Celiac.com 03/09/2020 - Celiac disease is an autoimmune disorder triggered by sensitivity to gluten-containing grains in genetically susceptible people. Nasal mucociliary clearance is the most important factor protecting the upper and lower airways from foreign matter. Slow clearance times might leave patients at risk of infection.
A team of researchers recently set out to investigate the effect of celiac disease on the clearance of nasal mucocous. The research team included Atakan Comba and Doğan Atan. They are variously affiliated with the Department of Pediatrics and the Department of Otolaryngology in the Faculty of Medicine at Hitit University, Çorum, Turkey.
Patients with celiac disease showed significantly slower nasal mucociliary clearance time compared to healthy children. This means it took much longer for kids with celiac disease to properly clear their airways of mucous, which makes them much more likely to get a respiratory infection than kids without celiac disease.
The team saw no connection between prolonged mucosal clearance in celiac patients, and patient age at diagnosis, type of celiac disease, Marsh stage, or compliance with the gluten-free diet.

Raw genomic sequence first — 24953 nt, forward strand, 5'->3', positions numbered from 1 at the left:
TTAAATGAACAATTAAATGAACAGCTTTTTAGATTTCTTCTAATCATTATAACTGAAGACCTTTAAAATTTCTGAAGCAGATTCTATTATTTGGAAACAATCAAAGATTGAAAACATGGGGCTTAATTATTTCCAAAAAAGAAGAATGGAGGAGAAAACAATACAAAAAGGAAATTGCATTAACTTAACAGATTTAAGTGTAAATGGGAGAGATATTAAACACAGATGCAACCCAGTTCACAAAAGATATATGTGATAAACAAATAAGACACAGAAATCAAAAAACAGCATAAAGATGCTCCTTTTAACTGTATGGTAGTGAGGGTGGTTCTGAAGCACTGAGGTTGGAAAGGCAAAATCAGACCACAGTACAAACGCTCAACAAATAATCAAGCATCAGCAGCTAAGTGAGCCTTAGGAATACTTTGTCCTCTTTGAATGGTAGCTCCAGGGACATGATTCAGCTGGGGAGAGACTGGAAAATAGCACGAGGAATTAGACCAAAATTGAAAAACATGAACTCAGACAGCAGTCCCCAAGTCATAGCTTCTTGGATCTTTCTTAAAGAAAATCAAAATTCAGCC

Producing and clearing nasal mucous is the main way the body keeps foreign particles out of the upper airways and lungs. Poor clearance of nasal mucous increases the risk of infection and inflammation in small airways.
The team found that clearance of nasal mucous takes longer in celiac patients. Compared with healthy non-celiacs, patients with celiac disease show high rates of respiratory tract infection, which is connected to malnutrition, vitamin deficiency, and hyposplenism.
These higher rates of infection are independent of clinical features of patients with celiac disease and the gluten-free diet treatment.
Read more in the International Journal of Pediatric Otorhinolaryngology